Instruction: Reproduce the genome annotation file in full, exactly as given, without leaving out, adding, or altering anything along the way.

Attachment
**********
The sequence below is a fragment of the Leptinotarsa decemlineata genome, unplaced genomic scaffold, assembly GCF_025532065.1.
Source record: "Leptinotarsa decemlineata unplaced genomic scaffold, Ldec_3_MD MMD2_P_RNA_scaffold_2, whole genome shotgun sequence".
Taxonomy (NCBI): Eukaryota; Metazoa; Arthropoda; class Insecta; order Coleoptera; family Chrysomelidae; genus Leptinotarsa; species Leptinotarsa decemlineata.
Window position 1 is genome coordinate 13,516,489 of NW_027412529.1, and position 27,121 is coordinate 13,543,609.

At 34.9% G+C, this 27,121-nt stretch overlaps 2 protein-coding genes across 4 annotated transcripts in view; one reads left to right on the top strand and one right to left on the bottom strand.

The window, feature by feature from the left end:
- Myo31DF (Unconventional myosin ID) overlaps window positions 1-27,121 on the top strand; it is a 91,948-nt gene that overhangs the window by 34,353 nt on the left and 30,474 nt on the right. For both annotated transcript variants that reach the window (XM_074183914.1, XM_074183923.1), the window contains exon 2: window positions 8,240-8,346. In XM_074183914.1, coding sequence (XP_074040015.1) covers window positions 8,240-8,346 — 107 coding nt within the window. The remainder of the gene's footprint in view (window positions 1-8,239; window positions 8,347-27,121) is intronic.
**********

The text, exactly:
The sequence below is a fragment of the Leptinotarsa decemlineata genome, unplaced genomic scaffold, assembly GCF_025532065.1.
Source record: "Leptinotarsa decemlineata unplaced genomic scaffold, Ldec_3_MD MMD2_P_RNA_scaffold_2, whole genome shotgun sequence".
Taxonomy (NCBI): Eukaryota; Metazoa; Arthropoda; class Insecta; order Coleoptera; family Chrysomelidae; genus Leptinotarsa; species Leptinotarsa decemlineata.
Window position 1 is genome coordinate 13,516,489 of NW_027412529.1, and position 27,121 is coordinate 13,543,609.

At 34.9% G+C, this 27,121-nt stretch overlaps 2 protein-coding genes across 4 annotated transcripts in view; one reads left to right on the top strand and one right to left on the bottom strand.

The window, feature by feature from the left end:
- Myo31DF (Unconventional myosin ID) overlaps window positions 1-27,121 on the top strand; it is a 91,948-nt gene that overhangs the window by 34,353 nt on the left and 30,474 nt on the right. For both annotated transcript variants that reach the window (XM_074183914.1, XM_074183923.1), the window contains exon 2: window positions 8,240-8,346. In XM_074183914.1, coding sequence (XP_074040015.1) covers window positions 8,240-8,346 — 107 coding nt within the window. The remainder of the gene's footprint in view (window positions 1-8,239; window positions 8,347-27,121) is intronic.